If you are a parent or family member of a person with special needs, you are probably aware of government assistance programs available to help your loved one. You may also be aware that these programs come with means-testing formulas that specify how much money someone can have and still be eligible for these benefits programs. A special needs trust is one means of providing some extra money to a person who has special needs without crossing the means test threshold. In this report, attorney Scott Suzuki , whose practice emphasizes special needs planning, explains the types of special needs trusts and how they can benefit a person with special needs.
The purpose of a special needs trust, Suzuki says, is “to enhance the quality of life of the trust beneficiary.” Living is an expensive proposition, and the public benefits programs have not kept pace with the increases in the cost of living over the last forty years. The asset eligibility limit has not changed over that period. The result is that the amounts from benefit programs no longer cover what a beneficiary needs. Rent is a good example. Suzuki points out that in Honolulu, where he lives, a 500-square-foot condominium can easily cost $2,000 per month. That could consume all of the beneficiary’s allowable assets, without allowing for food, clothing, and other necessities.
A trust will help a person maintain eligibility for public benefits. The Supplemental Security Income program, for instance, has a $2,000 asset eligibility limit ($3,000 for a couple) and complicated income rules, as well. A special needs trust set up properly will allow a public funds beneficiary to have some extra money without losing benefits.
Suzuki’s perspective on special needs trusts is that there are two kinds: first party and third party trusts. Suzuki does not consider a pooled trust as a separate type. “A first party trust . . . is funded with the assets of the beneficiary.” The trust has to be created for a beneficiary who is under the age of 65. It must be established by a parent or grandparent or by order of a court. The proceeds of a structured settlement might be a source of funds for a first party trust. A first party trust must also have a payback provision such that, at the death of the beneficiary, any remaining proceeds would be used to repay Medicaid for benefits provided under the program.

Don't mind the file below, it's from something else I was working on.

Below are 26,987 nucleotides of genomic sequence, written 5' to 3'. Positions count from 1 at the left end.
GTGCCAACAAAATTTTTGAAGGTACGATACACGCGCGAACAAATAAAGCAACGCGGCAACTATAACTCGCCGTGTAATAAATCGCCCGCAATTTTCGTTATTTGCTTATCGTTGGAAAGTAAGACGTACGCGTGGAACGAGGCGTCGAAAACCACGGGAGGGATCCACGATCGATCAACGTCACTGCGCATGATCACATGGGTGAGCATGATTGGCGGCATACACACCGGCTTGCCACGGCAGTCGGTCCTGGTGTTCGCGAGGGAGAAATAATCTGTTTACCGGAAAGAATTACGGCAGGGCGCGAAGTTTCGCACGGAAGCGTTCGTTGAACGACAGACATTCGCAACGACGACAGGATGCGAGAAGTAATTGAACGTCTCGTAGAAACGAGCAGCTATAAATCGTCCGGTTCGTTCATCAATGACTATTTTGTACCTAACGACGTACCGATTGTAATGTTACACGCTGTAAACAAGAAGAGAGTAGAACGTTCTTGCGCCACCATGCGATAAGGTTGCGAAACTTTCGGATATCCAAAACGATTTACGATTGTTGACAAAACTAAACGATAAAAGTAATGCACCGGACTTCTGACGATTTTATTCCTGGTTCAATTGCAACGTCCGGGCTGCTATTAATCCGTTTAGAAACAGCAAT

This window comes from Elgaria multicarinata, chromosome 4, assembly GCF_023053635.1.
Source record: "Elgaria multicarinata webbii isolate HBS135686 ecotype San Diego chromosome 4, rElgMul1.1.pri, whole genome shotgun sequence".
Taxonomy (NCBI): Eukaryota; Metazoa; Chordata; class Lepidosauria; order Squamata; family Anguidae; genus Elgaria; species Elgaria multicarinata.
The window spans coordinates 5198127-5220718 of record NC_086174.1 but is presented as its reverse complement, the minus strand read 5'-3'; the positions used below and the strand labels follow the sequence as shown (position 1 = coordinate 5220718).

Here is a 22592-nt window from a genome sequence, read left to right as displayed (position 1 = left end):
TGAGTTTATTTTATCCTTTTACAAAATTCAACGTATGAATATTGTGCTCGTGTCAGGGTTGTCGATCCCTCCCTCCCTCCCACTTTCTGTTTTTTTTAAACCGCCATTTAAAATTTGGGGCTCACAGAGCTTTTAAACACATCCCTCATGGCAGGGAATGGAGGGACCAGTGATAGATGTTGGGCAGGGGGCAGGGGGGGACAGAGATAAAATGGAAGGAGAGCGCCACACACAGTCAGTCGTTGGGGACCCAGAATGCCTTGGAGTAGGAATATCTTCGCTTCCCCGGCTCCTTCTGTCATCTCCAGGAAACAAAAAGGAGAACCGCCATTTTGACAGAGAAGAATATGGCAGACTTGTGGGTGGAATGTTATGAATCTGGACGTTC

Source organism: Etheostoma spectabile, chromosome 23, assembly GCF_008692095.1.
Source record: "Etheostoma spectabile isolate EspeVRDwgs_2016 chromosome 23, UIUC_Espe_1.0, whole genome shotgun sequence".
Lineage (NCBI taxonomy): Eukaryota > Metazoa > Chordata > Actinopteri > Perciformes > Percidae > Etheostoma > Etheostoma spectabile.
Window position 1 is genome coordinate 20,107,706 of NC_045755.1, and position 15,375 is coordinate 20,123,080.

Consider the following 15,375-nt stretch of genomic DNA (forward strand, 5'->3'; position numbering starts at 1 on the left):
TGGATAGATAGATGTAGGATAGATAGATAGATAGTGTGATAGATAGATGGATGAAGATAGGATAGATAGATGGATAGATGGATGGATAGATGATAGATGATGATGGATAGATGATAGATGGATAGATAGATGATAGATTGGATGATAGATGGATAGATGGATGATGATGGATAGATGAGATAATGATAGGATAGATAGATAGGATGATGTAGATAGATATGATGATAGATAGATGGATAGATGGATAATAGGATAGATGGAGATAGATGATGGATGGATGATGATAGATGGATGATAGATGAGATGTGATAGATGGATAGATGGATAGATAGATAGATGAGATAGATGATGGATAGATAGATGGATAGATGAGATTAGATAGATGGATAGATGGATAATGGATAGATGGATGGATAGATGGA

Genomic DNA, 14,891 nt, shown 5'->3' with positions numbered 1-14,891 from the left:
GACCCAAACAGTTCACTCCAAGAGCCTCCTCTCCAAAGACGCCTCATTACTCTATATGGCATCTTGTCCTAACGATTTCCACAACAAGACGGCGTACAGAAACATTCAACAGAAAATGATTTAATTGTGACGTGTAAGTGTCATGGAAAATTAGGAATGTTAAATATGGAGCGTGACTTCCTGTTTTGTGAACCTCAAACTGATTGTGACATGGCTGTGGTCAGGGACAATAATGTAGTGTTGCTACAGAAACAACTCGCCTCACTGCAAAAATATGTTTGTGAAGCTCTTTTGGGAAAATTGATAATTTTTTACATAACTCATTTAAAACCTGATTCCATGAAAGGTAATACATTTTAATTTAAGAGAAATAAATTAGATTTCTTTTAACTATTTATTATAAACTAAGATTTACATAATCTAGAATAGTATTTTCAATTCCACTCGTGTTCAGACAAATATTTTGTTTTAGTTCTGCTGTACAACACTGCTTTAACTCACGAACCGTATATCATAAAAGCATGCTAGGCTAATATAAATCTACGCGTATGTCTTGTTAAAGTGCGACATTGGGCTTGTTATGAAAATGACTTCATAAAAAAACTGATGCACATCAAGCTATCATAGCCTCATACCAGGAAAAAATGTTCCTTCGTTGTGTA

A third party trust is funded by assets that do not belong to the beneficiary. The age of the beneficiary is not an issue in this type of trust. There is also no payback provision. A typical type of third party trust is one set up by parents to leave funds to a child with special needs. A pooled trust can be funded with assets from the beneficiary or from third parties.
Suzuki says that these trusts are not one-size-fits-all documents. Forms found online or available from bar associations can be helpful as places to start, but any trust should be customized to fit the beneficiary’s needs. The Special Needs Alliance is a great place to go for information, including finding a lawyer qualified to create and handle a special needs trust.
Scott C. Suzuki is the principal at Scott C. Suzuki, Attorney at Law, Honolulu, Hawaii. In addition to a J.D. degree, he holds a Master of Public Health degree in gerontology. He is an advocate for populations with special needs. Scott is the outgoing president of the Special Needs Alliance, a national, non-profit organization consisting of some of the most credentialed public benefits and disability law attorneys in the country, committed to helping individuals with disabilities, their families, and the professionals who represent them. The Legal Broadcast Network is a featured network of Sequence Media Group.